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Thread: Tools / Work flow to merge multiple streams?

  1. #1
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    Tools / Work flow to merge multiple streams?

    Does anyone have a tool (or work flow) to automatically merge multiple copies of a stream into a single higher quality stream?

    My HR10-250 has recorded a couple copies of the same program - an original broadcast and the repeat performance later in the week. Each one has a couple errors in it that are observable during play-back. Neither copy is perfect.

    I'm looking for a tool that I can just aim at the two streams that builds a good copy out of the two partials. This seems like such a common problem that I don't beleive the tool doesn't already exist - although I can't seem to find it.

    Thanks,

    Drew
    Last edited by drewh; 09-07-2004 at 06:28 PM.

  2. #2
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    TyTool can attach a VOB to other VOB to create a continous playing movie DVD.

    So you have bad1.ty and bad2.ty (bad1 with some bad part first and bad2 after that). Take bad2.ty and create a VOB with the good part, then bad1.ty and start the cut after the bad part (is it better if the program has commercials and you want to cut them, is harder for movie only but it can be done with FAE). Create VOB and you end with bad2.vob (that is the first part) and bad1.vob (that's the second part). Enter the create IFO files/folders, select bad2.vob as only vob, then in the menus select attach bad1.vob, and the final dvd will play both parts as it was only 1 program/movie.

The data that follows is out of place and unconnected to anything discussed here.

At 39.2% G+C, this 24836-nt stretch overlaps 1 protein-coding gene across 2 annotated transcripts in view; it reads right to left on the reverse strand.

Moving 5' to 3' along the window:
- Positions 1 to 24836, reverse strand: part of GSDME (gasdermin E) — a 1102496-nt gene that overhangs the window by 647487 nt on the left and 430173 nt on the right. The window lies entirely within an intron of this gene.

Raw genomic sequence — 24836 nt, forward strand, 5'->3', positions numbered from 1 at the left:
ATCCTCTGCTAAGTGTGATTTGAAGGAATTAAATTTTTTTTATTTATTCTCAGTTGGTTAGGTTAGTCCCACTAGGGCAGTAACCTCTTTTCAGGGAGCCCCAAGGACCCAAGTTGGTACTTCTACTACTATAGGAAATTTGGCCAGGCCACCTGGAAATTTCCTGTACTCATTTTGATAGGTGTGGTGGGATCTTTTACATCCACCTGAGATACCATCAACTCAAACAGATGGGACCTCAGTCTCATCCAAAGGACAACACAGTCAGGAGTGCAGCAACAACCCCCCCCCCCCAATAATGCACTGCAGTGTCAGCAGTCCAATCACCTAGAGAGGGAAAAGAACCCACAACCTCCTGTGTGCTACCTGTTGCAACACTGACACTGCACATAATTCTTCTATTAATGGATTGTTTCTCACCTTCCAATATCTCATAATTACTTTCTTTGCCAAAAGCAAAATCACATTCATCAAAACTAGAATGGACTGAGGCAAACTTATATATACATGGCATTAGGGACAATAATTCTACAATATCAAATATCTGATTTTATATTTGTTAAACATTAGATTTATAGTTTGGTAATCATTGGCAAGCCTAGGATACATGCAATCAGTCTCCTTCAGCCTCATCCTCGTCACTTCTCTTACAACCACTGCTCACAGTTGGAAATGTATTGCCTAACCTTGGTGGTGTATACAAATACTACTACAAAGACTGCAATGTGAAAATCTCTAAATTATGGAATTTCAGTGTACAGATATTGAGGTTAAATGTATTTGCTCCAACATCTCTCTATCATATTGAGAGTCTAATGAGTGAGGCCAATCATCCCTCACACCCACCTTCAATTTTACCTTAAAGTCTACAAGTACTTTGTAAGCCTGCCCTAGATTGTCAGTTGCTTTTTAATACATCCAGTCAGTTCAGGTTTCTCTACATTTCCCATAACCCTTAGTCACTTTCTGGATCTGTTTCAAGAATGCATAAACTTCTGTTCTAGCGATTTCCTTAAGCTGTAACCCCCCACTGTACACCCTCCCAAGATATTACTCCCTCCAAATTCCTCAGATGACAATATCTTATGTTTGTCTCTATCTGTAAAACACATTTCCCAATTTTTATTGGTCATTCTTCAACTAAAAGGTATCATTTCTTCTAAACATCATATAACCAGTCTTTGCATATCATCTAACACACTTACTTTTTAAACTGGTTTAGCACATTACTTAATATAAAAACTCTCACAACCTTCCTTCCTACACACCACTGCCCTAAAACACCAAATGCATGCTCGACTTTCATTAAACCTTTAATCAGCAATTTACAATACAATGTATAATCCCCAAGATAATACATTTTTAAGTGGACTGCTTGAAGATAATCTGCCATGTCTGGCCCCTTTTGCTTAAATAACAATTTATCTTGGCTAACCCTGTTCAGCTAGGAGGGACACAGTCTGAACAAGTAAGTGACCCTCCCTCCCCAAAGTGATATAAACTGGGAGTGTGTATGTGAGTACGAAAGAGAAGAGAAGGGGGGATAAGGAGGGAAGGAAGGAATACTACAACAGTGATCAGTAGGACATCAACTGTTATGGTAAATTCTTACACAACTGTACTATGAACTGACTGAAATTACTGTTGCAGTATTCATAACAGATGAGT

3. #3
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    No, I mean Automatically

    I understand that I could manually do this, but that's not what I'm asking.

    In my experience, it's very common to have a couple little drop-outs in a DTV sourced recording and I'm looking for an automatic way to correct multiple drop-outs without doing to edits by hand. It's very possible for a tool to do this automatically - I'm just wondering if that tool exists or not.

  4. #4
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    Dec 2003
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    No, nothing like that exists, at least not in the TiVo-universe (AFAIK).

    It seems like it would be a bit harder than you seem to think.

    How would the program know which of the two recordings is "better" at any given point in time? It seems like such a subjective thing....

    As an extreme example:
    One of the recordings might be perfectly clean, but broadcasting dead air, when the other has just a minute amount of 'noise' on the actual show.

    Or maybe there's a (glitch|dropped frame) in the middle of one of the recordings, so the program went with the other during that time, but that happened to be when that channel was duing a test of the Emergency Broadcast System...

    And that's _after_ you get over the whole "no two recordings are really the same" issue, which I think would be non-trivial. Stations cut in and out of ads early, sometimes, and play different ads. That part could probably be figured out, but it would take work.